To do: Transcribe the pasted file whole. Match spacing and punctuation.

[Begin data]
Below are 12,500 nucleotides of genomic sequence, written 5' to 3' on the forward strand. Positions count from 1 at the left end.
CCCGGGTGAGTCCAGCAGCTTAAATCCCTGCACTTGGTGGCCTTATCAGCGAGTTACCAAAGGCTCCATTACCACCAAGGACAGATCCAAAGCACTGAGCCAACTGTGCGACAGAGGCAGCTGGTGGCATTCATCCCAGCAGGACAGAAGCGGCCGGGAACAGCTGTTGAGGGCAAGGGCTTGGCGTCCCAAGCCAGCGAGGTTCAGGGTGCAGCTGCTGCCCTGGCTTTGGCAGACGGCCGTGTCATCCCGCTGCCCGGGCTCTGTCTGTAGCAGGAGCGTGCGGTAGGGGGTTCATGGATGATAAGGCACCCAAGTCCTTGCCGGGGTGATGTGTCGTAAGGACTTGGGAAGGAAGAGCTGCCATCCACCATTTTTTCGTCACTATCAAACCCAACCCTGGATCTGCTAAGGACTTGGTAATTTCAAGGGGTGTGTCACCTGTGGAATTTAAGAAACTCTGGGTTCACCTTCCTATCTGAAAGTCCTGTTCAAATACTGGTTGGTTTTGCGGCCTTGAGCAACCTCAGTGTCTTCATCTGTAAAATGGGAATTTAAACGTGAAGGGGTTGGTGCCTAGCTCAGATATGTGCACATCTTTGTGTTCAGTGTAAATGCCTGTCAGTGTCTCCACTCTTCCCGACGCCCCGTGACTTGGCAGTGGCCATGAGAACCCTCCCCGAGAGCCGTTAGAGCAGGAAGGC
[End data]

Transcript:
Below are 12,500 nucleotides of genomic sequence, written 5' to 3' on the forward strand. Positions count from 1 at the left end.
CCCGGGTGAGTCCAGCAGCTTAAATCCCTGCACTTGGTGGCCTTATCAGCGAGTTACCAAAGGCTCCATTACCACCAAGGACAGATCCAAAGCACTGAGCCAACTGTGCGACAGAGGCAGCTGGTGGCATTCATCCCAGCAGGACAGAAGCGGCCGGGAACAGCTGTTGAGGGCAAGGGCTTGGCGTCCCAAGCCAGCGAGGTTCAGGGTGCAGCTGCTGCCCTGGCTTTGGCAGACGGCCGTGTCATCCCGCTGCCCGGGCTCTGTCTGTAGCAGGAGCGTGCGGTAGGGGGTTCATGGATGATAAGGCACCCAAGTCCTTGCCGGGGTGATGTGTCGTAAGGACTTGGGAAGGAAGAGCTGCCATCCACCATTTTTTCGTCACTATCAAACCCAACCCTGGATCTGCTAAGGACTTGGTAATTTCAAGGGGTGTGTCACCTGTGGAATTTAAGAAACTCTGGGTTCACCTTCCTATCTGAAAGTCCTGTTCAAATACTGGTTGGTTTTGCGGCCTTGAGCAACCTCAGTGTCTTCATCTGTAAAATGGGAATTTAAACGTGAAGGGGTTGGTGCCTAGCTCAGATATGTGCACATCTTTGTGTTCAGTGTAAATGCCTGTCAGTGTCTCCACTCTTCCCGACGCCCCGTGACTTGGCAGTGGCCATGAGAACCCTCCCCGAGAGCCGTTAGAGCAGGAAGGC